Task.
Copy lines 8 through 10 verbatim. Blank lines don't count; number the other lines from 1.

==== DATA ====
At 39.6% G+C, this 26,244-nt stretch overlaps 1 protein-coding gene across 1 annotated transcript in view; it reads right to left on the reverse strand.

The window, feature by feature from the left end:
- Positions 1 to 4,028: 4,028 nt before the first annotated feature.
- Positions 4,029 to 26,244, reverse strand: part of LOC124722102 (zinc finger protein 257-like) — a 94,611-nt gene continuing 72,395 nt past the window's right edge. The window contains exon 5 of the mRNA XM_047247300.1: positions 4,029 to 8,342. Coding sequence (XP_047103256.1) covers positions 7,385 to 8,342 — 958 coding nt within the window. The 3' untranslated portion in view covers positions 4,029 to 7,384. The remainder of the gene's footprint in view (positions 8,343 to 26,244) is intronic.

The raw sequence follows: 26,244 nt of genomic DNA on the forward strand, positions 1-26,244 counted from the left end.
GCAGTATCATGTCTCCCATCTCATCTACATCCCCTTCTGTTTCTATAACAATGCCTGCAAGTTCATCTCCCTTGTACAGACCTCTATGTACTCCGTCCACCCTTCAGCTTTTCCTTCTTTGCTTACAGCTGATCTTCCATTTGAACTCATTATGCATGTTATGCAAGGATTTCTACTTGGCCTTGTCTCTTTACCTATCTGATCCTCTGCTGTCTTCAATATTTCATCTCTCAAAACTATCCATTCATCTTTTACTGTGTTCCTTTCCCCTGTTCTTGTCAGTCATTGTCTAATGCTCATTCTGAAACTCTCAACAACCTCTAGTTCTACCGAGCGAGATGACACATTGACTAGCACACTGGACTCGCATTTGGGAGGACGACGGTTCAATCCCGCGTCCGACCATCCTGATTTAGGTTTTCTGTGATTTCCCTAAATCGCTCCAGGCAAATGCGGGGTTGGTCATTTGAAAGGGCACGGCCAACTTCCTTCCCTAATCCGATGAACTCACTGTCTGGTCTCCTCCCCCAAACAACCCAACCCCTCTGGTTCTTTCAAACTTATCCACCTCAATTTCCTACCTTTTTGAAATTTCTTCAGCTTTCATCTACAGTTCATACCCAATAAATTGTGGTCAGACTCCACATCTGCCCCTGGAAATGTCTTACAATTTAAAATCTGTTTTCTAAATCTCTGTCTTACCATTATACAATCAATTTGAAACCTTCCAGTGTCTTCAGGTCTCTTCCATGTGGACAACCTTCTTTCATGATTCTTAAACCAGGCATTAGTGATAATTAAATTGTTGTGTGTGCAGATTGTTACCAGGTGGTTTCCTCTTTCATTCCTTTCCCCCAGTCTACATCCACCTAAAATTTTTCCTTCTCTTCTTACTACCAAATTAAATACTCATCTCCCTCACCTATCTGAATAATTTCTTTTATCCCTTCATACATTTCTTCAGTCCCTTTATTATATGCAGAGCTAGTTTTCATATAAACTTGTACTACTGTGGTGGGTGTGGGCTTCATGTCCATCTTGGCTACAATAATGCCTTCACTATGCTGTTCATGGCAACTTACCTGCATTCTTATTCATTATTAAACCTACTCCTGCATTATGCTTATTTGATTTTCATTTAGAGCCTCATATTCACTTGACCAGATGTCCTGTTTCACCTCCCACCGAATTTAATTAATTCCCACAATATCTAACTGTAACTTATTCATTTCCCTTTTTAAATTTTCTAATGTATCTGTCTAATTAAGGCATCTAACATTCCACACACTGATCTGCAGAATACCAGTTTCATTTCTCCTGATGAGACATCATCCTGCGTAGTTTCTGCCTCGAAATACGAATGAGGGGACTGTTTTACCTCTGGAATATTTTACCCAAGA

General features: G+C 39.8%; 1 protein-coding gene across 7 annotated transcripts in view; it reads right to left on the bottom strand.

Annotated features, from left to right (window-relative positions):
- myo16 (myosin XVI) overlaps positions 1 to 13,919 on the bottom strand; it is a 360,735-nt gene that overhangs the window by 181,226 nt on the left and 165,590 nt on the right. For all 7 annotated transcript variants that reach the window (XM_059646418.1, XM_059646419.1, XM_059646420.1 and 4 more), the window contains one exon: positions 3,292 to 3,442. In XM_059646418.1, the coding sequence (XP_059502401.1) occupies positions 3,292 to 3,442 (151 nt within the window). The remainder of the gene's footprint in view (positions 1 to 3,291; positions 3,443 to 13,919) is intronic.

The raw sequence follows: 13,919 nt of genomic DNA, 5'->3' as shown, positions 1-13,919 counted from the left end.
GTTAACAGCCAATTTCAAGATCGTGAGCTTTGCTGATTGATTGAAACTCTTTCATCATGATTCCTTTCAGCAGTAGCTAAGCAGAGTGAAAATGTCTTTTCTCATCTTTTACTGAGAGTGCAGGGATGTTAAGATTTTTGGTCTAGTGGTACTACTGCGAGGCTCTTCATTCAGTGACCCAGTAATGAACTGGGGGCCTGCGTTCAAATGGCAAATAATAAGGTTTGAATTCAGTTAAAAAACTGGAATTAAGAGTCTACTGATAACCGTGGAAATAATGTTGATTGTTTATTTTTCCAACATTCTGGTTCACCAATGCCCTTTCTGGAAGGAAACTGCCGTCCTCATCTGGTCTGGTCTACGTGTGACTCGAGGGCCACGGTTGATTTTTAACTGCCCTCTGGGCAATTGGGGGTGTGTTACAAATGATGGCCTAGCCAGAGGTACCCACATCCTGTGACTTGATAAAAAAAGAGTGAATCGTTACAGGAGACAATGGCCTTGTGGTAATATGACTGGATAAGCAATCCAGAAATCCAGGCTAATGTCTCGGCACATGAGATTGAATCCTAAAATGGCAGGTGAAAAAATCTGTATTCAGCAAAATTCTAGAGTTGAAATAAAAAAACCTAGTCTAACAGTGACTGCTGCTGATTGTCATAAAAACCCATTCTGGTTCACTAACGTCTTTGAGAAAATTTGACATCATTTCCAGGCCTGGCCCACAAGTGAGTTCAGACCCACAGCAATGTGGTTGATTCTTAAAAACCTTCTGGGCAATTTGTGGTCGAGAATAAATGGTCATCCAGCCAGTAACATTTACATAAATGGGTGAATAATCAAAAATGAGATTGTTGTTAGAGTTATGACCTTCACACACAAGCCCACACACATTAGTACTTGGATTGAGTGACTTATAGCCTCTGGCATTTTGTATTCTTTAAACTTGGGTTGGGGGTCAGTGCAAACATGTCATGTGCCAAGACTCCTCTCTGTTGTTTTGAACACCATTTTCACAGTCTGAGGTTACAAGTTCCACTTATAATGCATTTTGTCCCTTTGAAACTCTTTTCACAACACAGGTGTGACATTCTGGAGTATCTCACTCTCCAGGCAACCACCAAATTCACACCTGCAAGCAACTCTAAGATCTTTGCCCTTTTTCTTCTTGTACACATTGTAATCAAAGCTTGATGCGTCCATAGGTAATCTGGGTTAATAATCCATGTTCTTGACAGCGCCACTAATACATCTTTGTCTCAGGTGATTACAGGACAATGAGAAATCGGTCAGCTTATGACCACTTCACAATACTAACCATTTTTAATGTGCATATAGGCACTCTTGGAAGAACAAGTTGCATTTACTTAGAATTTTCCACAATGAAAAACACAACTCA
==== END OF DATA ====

Annotated features, from left to right (window-relative positions):
- myo16 (myosin XVI) overlaps positions 1 to 13,919 on the bottom strand; it is a 360,735-nt gene that overhangs the window by 181,226 nt on the left and 165,590 nt on the right. For all 7 annotated transcript variants that reach the window (XM_059646418.1, XM_059646419.1, XM_059646420.1 and 4 more), the window contains one exon: positions 3,292 to 3,442. In XM_059646418.1, the coding sequence (XP_059502401.1) occupies positions 3,292 to 3,442 (151 nt within the window). The remainder of the gene's footprint in view (positions 1 to 3,291; positions 3,443 to 13,919) is intronic.

The raw sequence follows: 13,919 nt of genomic DNA, 5'->3' as shown, positions 1-13,919 counted from the left end.